SSB argues that Canada should consider the example of other countries where governments are offering grants rather than loans to small businesses. Since landlords must first reduce rents and then apply to the government for loans, and because the provinces have still not partnered with the feds on this initiative, SSB is concerned that the structure of CEBA initiatives might not be attractive enough for the landlords to participate.

In the U.S., commercial landlords and tenants have adopted flexible models to help prevent vulnerable tenants from defaulting. The “blend and extend” model modifies the lease terms so that the rent is waived for a period, say six months, and is amortized over the remaining life of the lease. In some circumstances, the leasing period is extended to help the tenant.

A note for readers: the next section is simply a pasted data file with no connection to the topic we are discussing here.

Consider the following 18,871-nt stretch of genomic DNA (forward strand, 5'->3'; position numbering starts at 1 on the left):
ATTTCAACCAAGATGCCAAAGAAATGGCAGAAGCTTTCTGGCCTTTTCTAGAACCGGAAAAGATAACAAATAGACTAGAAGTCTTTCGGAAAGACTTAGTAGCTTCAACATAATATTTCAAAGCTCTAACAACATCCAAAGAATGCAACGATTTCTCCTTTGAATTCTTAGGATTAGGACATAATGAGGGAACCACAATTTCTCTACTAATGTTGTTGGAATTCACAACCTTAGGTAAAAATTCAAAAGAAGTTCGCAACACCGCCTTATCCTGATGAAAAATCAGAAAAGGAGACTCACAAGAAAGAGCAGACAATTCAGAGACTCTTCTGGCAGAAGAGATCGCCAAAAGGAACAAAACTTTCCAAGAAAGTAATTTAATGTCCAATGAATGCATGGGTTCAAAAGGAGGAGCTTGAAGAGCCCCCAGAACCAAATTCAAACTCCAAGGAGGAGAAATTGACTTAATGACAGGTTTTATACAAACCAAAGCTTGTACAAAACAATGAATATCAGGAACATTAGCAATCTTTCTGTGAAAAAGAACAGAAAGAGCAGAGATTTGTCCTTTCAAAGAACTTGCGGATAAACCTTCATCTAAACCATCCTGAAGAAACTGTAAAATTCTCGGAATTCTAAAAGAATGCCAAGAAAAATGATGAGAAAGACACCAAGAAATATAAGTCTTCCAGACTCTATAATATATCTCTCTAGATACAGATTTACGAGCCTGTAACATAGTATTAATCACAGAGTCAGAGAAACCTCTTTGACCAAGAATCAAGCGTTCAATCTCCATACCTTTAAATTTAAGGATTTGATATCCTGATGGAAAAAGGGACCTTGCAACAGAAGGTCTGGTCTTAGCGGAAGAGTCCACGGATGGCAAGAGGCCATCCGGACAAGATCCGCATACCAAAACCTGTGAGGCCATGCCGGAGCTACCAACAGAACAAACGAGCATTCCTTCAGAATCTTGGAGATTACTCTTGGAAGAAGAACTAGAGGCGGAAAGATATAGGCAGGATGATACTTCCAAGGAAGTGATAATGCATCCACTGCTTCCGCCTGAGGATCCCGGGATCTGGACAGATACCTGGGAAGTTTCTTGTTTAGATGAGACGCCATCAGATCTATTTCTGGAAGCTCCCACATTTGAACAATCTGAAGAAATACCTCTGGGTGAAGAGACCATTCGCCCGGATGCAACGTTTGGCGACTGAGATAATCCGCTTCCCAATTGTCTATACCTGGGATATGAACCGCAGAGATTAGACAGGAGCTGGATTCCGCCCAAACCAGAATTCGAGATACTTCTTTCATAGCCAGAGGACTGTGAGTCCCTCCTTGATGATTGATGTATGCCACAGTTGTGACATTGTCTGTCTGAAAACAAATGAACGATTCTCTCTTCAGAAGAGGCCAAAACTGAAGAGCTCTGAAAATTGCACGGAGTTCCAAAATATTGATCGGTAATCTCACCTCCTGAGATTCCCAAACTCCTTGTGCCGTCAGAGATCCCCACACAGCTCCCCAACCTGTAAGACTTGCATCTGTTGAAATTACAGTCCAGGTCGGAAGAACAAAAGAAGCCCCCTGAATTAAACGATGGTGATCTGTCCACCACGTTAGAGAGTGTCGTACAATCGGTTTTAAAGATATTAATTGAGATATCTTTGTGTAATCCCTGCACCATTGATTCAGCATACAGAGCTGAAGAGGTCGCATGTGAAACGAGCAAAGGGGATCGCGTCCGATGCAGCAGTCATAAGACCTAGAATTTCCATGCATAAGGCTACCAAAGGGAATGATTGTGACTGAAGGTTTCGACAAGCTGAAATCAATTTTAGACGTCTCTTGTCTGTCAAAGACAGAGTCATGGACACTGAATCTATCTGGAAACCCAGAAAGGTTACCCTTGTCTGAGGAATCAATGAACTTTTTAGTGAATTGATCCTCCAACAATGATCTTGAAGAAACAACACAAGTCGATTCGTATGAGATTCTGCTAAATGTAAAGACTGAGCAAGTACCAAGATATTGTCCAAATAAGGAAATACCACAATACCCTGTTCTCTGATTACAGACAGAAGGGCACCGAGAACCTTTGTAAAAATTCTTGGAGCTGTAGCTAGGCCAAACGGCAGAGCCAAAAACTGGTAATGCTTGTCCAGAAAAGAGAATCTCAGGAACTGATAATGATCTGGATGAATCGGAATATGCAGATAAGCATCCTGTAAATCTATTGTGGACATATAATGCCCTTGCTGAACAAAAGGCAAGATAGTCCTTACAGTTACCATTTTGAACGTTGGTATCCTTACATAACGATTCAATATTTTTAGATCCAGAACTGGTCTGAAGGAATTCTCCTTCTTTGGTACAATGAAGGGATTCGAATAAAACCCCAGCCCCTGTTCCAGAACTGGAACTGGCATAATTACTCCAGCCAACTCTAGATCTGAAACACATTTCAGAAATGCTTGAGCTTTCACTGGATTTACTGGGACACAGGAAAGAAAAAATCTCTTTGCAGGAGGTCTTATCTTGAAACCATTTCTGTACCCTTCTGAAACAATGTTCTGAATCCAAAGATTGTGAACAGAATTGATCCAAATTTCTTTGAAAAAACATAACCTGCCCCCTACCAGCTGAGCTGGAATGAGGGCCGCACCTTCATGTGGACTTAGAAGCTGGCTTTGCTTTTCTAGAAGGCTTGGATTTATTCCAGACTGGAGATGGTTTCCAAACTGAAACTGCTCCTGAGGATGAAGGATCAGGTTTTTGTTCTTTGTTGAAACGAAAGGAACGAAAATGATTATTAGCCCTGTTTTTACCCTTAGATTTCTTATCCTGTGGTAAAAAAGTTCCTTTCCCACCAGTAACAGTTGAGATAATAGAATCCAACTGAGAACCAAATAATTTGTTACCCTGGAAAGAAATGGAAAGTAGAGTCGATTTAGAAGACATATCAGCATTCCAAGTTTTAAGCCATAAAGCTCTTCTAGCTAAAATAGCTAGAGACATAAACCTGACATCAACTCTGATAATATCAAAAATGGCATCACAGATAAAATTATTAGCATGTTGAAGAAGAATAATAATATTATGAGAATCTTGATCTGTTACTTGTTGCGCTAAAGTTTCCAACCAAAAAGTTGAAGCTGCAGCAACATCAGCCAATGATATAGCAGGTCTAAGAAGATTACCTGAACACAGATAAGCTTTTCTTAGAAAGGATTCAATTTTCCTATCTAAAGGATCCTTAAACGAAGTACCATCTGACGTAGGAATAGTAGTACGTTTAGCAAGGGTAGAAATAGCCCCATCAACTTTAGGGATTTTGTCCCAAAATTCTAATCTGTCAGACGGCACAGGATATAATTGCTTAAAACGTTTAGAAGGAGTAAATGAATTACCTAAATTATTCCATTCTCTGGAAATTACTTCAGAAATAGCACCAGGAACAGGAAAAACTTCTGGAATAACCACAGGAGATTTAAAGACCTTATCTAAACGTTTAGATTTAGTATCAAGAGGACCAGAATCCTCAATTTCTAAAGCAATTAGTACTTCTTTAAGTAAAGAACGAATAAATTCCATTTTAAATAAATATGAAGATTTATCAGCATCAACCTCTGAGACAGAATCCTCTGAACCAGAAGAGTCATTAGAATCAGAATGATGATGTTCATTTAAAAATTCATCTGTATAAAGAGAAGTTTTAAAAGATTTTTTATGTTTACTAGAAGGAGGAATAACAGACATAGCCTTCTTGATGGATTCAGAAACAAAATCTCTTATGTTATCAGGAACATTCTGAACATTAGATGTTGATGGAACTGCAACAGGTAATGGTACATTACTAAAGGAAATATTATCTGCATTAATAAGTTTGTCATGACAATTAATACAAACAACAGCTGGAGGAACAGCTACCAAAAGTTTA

Commercial landlords are motivated to accept such terms because defaulting tenants may not readily be replaced in a time when most non-essential businesses are forced to remain shut. Furthermore, landlords save the additional costs associated with finding a new commercial tenant.

If many small businesses default, they will have a humongous impact on job losses in Canada. Helping them stay afloat with rent waivers and loan abatement will keep Canadians employed.

The choice for the government is to either support workers through unemployment insurance or help small businesses survive COVID-19. Keeping Canadians working preserves not only their jobs but also their dignity.